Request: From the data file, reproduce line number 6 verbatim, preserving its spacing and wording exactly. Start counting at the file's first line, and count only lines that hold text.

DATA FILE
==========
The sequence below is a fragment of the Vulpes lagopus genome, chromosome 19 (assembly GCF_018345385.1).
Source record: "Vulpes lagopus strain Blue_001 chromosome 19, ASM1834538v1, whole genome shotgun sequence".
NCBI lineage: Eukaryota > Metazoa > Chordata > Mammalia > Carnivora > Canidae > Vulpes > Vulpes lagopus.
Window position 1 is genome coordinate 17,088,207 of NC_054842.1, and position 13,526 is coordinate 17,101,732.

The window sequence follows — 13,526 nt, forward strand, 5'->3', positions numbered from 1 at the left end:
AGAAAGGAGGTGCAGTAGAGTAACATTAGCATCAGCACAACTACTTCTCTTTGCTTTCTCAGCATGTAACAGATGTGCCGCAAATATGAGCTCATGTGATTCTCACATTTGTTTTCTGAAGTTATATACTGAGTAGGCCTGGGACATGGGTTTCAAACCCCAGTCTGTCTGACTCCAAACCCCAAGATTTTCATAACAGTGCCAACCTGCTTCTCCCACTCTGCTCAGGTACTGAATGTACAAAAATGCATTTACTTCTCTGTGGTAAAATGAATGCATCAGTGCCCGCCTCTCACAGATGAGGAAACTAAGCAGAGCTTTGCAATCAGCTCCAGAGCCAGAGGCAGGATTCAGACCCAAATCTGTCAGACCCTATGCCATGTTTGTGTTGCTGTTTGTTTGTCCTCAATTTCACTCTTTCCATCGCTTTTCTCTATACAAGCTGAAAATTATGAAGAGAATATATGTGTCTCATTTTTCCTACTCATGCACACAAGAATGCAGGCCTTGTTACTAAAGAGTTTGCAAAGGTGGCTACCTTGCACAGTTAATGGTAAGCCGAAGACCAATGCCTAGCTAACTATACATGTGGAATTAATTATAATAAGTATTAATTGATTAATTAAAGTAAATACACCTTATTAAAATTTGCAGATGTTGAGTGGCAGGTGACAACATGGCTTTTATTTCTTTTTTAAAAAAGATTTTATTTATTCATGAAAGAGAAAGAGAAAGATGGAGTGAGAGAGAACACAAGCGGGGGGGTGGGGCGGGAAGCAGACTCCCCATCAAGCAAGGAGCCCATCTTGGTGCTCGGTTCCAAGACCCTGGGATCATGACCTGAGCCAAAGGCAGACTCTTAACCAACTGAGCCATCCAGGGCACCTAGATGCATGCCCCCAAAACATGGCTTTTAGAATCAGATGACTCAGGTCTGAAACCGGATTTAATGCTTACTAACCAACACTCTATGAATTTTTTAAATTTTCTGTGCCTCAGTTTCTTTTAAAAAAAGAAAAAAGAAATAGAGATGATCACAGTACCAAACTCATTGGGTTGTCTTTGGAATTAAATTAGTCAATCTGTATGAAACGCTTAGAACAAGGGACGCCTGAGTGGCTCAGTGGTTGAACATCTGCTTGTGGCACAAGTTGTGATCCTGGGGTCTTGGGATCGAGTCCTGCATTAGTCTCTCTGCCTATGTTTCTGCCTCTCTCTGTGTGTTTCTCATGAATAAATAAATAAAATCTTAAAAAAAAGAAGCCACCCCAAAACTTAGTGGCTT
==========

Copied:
AGAAAGGAGGTGCAGTAGAGTAACATTAGCATCAGCACAACTACTTCTCTTTGCTTTCTCAGCATGTAACAGATGTGCCGCAAATATGAGCTCATGTGATTCTCACATTTGTTTTCTGAAGTTATATACTGAGTAGGCCTGGGACATGGGTTTCAAACCCCAGTCTGTCTGACTCCAAACCCCAAGATTTTCATAACAGTGCCAACCTGCTTCTCCCACTCTGCTCAGGTACTGAATGTACAAAAATGCATTTACTTCTCTGTGGTAAAATGAATGCATCAGTGCCCGCCTCTCACAGATGAGGAAACTAAGCAGAGCTTTGCAATCAGCTCCAGAGCCAGAGGCAGGATTCAGACCCAAATCTGTCAGACCCTATGCCATGTTTGTGTTGCTGTTTGTTTGTCCTCAATTTCACTCTTTCCATCGCTTTTCTCTATACAAGCTGAAAATTATGAAGAGAATATATGTGTCTCATTTTTCCTACTCATGCACACAAGAATGCAGGCCTTGTTACTAAAGAGTTTGCAAAGGTGGCTACCTTGCACAGTTAATGGTAAGCCGAAGACCAATGCCTAGCTAACTATACATGTGGAATTAATTATAATAAGTATTAATTGATTAATTAAAGTAAATACACCTTATTAAAATTTGCAGATGTTGAGTGGCAGGTGACAACATGGCTTTTATTTCTTTTTTAAAAAAGATTTTATTTATTCATGAAAGAGAAAGAGAAAGATGGAGTGAGAGAGAACACAAGCGGGGGGGTGGGGCGGGAAGCAGACTCCCCATCAAGCAAGGAGCCCATCTTGGTGCTCGGTTCCAAGACCCTGGGATCATGACCTGAGCCAAAGGCAGACTCTTAACCAACTGAGCCATCCAGGGCACCTAGATGCATGCCCCCAAAACATGGCTTTTAGAATCAGATGACTCAGGTCTGAAACCGGATTTAATGCTTACTAACCAACACTCTATGAATTTTTTAAATTTTCTGTGCCTCAGTTTCTTTTAAAAAAAGAAAAAAGAAATAGAGATGATCACAGTACCAAACTCATTGGGTTGTCTTTGGAATTAAATTAGTCAATCTGTATGAAACGCTTAGAACAAGGGACGCCTGAGTGGCTCAGTGGTTGAACATCTGCTTGTGGCACAAGTTGTGATCCTGGGGTCTTGGGATCGAGTCCTGCATTAGTCTCTCTGCCTATGTTTCTGCCTCTCTCTGTGTGTTTCTCATGAATAAATAAATAAAATCTTAAAAAAAAGAAGCCACCCCAAAACTTAGTGGCTT